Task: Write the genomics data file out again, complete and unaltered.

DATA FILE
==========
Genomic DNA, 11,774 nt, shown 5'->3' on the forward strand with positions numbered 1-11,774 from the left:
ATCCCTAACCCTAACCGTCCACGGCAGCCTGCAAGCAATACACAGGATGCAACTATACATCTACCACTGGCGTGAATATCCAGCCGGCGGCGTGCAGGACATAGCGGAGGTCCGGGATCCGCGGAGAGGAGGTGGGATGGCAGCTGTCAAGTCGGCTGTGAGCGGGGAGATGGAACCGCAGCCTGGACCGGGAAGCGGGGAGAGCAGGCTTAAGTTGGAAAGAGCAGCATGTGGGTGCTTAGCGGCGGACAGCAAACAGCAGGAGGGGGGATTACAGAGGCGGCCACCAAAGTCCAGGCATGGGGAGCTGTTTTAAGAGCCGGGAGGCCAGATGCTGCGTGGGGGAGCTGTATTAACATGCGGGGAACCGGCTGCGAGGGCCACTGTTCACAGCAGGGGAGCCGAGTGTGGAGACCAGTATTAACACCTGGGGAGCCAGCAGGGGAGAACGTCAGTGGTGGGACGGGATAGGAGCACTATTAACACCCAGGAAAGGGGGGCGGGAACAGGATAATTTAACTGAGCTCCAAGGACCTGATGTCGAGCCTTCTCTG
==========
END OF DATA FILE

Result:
Genomic DNA, 11,774 nt, shown 5'->3' on the forward strand with positions numbered 1-11,774 from the left:
ATCCCTAACCCTAACCGTCCACGGCAGCCTGCAAGCAATACACAGGATGCAACTATACATCTACCACTGGCGTGAATATCCAGCCGGCGGCGTGCAGGACATAGCGGAGGTCCGGGATCCGCGGAGAGGAGGTGGGATGGCAGCTGTCAAGTCGGCTGTGAGCGGGGAGATGGAACCGCAGCCTGGACCGGGAAGCGGGGAGAGCAGGCTTAAGTTGGAAAGAGCAGCATGTGGGTGCTTAGCGGCGGACAGCAAACAGCAGGAGGGGGGATTACAGAGGCGGCCACCAAAGTCCAGGCATGGGGAGCTGTTTTAAGAGCCGGGAGGCCAGATGCTGCGTGGGGGAGCTGTATTAACATGCGGGGAACCGGCTGCGAGGGCCACTGTTCACAGCAGGGGAGCCGAGTGTGGAGACCAGTATTAACACCTGGGGAGCCAGCAGGGGAGAACGTCAGTGGTGGGACGGGATAGGAGCACTATTAACACCCAGGAAAGGGGGGCGGGAACAGGATAATTTAACTGAGCTCCAAGGACCTGATGTCGAGCCTTCTCTG